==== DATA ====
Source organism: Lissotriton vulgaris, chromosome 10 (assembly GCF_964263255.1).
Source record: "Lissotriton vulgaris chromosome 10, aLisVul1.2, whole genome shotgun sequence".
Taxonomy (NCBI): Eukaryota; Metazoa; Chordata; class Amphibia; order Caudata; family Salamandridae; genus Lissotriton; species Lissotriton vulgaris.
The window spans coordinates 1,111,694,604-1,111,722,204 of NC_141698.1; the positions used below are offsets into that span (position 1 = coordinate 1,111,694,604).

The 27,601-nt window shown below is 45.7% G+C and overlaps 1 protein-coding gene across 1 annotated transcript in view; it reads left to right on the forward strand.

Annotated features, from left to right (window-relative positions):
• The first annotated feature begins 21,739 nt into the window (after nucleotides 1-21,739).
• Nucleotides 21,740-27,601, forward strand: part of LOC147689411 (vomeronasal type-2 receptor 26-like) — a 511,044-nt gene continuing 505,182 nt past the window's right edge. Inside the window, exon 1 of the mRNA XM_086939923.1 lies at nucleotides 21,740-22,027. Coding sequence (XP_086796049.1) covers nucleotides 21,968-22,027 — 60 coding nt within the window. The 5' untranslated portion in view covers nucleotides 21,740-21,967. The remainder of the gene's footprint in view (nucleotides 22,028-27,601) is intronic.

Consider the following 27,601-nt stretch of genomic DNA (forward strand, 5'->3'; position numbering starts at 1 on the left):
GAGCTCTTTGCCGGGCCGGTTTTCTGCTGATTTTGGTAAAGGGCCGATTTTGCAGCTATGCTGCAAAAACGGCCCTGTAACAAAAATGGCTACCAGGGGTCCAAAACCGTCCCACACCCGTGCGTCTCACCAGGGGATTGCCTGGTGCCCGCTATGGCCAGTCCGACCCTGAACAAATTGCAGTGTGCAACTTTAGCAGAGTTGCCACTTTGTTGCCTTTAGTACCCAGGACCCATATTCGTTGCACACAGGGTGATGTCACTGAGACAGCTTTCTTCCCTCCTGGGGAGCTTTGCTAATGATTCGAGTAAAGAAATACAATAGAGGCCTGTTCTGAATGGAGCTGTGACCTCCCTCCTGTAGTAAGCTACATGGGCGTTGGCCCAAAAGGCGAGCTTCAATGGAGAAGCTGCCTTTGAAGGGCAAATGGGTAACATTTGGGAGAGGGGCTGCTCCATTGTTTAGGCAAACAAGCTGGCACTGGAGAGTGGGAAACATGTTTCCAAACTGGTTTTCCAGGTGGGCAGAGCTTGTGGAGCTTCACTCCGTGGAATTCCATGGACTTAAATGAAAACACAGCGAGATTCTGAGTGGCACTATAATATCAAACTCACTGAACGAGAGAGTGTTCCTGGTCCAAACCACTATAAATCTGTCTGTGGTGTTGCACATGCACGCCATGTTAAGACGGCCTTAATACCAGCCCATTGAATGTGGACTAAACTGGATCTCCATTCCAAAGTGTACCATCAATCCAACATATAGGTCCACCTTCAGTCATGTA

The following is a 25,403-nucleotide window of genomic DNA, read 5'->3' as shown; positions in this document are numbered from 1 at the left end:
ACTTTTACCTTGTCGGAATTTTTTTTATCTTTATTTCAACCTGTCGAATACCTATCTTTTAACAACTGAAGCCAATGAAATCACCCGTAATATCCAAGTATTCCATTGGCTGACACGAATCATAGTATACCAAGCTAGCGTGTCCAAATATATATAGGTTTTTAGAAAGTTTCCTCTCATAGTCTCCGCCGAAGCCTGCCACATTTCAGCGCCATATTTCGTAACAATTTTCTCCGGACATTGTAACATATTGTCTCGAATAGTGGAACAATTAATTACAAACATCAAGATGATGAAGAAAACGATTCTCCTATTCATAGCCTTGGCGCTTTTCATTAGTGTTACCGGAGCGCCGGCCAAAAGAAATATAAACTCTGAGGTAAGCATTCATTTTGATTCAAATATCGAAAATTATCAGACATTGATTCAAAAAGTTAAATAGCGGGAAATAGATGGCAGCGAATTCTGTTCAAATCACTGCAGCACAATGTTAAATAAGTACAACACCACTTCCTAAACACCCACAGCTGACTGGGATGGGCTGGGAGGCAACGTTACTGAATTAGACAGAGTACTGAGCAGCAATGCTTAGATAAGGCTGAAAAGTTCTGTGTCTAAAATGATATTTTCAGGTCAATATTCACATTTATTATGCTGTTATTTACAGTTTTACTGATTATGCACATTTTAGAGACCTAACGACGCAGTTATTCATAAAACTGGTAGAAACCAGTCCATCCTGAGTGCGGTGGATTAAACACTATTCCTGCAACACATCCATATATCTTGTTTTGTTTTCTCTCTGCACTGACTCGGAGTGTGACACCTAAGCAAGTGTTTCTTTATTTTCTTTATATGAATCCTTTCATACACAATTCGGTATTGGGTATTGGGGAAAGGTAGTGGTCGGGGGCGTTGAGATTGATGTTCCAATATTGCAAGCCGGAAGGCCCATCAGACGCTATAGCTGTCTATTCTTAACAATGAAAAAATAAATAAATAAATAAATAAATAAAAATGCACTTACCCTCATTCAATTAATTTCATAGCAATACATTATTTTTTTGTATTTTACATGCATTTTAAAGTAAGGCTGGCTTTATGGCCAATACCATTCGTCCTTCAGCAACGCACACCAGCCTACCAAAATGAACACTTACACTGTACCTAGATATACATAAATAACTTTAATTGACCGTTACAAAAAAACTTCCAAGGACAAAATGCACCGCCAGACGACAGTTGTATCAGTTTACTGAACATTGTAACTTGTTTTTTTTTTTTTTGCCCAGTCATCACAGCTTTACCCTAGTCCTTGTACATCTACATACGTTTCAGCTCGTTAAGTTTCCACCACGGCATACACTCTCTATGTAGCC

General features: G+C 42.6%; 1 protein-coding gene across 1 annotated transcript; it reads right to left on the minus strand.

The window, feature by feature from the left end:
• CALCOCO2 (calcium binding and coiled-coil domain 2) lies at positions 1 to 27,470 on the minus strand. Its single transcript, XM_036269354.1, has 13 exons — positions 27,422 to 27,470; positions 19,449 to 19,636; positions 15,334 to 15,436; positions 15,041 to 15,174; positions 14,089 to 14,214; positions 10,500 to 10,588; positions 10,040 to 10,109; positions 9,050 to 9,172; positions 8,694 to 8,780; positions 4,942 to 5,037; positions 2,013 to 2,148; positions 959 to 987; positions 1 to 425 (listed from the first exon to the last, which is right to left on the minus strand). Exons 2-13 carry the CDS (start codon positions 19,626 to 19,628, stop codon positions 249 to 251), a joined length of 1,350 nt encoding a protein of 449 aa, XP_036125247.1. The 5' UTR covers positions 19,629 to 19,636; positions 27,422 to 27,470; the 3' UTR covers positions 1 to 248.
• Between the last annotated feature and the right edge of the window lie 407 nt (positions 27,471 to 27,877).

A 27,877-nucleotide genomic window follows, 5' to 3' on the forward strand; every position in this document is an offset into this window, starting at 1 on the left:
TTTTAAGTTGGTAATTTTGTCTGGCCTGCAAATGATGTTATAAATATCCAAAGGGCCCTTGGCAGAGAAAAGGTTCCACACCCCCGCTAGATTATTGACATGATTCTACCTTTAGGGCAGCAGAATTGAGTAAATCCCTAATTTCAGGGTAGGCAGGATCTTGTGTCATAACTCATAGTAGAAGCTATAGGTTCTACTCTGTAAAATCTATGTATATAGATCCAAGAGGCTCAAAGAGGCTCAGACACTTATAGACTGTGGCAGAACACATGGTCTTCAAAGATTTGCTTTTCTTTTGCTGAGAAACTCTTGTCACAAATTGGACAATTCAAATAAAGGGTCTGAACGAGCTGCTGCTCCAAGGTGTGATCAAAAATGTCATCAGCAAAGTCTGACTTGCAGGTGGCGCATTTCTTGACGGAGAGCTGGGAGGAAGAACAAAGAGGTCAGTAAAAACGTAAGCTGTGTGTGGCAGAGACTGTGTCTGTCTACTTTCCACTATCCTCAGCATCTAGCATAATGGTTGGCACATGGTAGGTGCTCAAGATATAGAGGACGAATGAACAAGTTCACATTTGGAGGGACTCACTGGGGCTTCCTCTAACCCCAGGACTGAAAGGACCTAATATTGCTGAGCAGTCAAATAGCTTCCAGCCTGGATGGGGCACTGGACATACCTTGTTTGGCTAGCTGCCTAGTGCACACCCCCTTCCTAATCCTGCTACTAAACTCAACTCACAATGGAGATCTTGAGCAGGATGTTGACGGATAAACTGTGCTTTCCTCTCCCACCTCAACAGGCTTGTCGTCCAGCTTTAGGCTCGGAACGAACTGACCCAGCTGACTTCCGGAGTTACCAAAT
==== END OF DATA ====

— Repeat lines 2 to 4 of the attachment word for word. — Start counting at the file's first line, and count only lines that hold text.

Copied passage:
Source record: "Lissotriton vulgaris chromosome 10, aLisVul1.2, whole genome shotgun sequence".
Taxonomy (NCBI): Eukaryota; Metazoa; Chordata; class Amphibia; order Caudata; family Salamandridae; genus Lissotriton; species Lissotriton vulgaris.
The window spans coordinates 1,111,694,604-1,111,722,204 of NC_141698.1; the positions used below are offsets into that span (position 1 = coordinate 1,111,694,604).